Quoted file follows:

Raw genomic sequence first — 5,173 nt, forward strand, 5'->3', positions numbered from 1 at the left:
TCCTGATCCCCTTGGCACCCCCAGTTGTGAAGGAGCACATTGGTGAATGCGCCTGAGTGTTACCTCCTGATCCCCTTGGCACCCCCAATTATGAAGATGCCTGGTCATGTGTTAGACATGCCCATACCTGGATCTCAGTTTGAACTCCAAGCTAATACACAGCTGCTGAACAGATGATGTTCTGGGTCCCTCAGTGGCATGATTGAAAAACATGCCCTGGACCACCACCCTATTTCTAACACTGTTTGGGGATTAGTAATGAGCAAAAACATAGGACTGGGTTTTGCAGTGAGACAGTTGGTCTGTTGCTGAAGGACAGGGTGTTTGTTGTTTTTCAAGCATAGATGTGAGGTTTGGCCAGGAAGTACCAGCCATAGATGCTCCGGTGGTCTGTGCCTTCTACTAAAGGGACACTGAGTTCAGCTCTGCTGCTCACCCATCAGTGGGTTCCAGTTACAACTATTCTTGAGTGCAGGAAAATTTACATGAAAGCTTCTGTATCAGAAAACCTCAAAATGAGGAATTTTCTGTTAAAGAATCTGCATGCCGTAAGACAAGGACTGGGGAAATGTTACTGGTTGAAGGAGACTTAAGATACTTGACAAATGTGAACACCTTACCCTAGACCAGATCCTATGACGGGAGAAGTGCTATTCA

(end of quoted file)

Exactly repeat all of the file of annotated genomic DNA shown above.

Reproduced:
Raw genomic sequence first — 5,173 nt, forward strand, 5'->3', positions numbered from 1 at the left:
TCCTGATCCCCTTGGCACCCCCAGTTGTGAAGGAGCACATTGGTGAATGCGCCTGAGTGTTACCTCCTGATCCCCTTGGCACCCCCAATTATGAAGATGCCTGGTCATGTGTTAGACATGCCCATACCTGGATCTCAGTTTGAACTCCAAGCTAATACACAGCTGCTGAACAGATGATGTTCTGGGTCCCTCAGTGGCATGATTGAAAAACATGCCCTGGACCACCACCCTATTTCTAACACTGTTTGGGGATTAGTAATGAGCAAAAACATAGGACTGGGTTTTGCAGTGAGACAGTTGGTCTGTTGCTGAAGGACAGGGTGTTTGTTGTTTTTCAAGCATAGATGTGAGGTTTGGCCAGGAAGTACCAGCCATAGATGCTCCGGTGGTCTGTGCCTTCTACTAAAGGGACACTGAGTTCAGCTCTGCTGCTCACCCATCAGTGGGTTCCAGTTACAACTATTCTTGAGTGCAGGAAAATTTACATGAAAGCTTCTGTATCAGAAAACCTCAAAATGAGGAATTTTCTGTTAAAGAATCTGCATGCCGTAAGACAAGGACTGGGGAAATGTTACTGGTTGAAGGAGACTTAAGATACTTGACAAATGTGAACACCTTACCCTAGACCAGATCCTATGACGGGAGAAGTGCTATTCA